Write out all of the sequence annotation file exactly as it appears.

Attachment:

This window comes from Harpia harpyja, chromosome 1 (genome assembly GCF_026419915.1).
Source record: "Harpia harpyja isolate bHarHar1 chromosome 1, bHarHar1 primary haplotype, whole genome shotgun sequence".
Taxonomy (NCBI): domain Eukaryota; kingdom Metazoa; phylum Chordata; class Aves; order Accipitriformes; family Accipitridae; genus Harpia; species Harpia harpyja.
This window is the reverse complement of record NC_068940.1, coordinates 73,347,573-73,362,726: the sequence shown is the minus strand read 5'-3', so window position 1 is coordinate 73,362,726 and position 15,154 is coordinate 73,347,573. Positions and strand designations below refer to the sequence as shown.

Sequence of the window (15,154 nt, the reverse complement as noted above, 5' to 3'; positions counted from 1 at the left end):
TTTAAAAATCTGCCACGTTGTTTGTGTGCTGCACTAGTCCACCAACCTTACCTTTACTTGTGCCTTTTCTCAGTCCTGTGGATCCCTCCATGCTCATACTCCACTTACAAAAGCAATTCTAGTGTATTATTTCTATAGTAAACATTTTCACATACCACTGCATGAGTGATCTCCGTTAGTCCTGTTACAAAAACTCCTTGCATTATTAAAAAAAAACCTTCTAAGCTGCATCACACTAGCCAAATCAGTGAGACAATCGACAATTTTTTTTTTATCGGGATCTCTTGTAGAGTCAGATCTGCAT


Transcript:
This window comes from Harpia harpyja, chromosome 1 (genome assembly GCF_026419915.1).
Source record: "Harpia harpyja isolate bHarHar1 chromosome 1, bHarHar1 primary haplotype, whole genome shotgun sequence".
Taxonomy (NCBI): domain Eukaryota; kingdom Metazoa; phylum Chordata; class Aves; order Accipitriformes; family Accipitridae; genus Harpia; species Harpia harpyja.
This window is the reverse complement of record NC_068940.1, coordinates 73,347,573-73,362,726: the sequence shown is the minus strand read 5'-3', so window position 1 is coordinate 73,362,726 and position 15,154 is coordinate 73,347,573. Positions and strand designations below refer to the sequence as shown.

Sequence of the window (15,154 nt, the reverse complement as noted above, 5' to 3'; positions counted from 1 at the left end):
TTTAAAAATCTGCCACGTTGTTTGTGTGCTGCACTAGTCCACCAACCTTACCTTTACTTGTGCCTTTTCTCAGTCCTGTGGATCCCTCCATGCTCATACTCCACTTACAAAAGCAATTCTAGTGTATTATTTCTATAGTAAACATTTTCACATACCACTGCATGAGTGATCTCCGTTAGTCCTGTTACAAAAACTCCTTGCATTATTAAAAAAAAACCTTCTAAGCTGCATCACACTAGCCAAATCAGTGAGACAATCGACAATTTTTTTTTTATCGGGATCTCTTGTAGAGTCAGATCTGCAT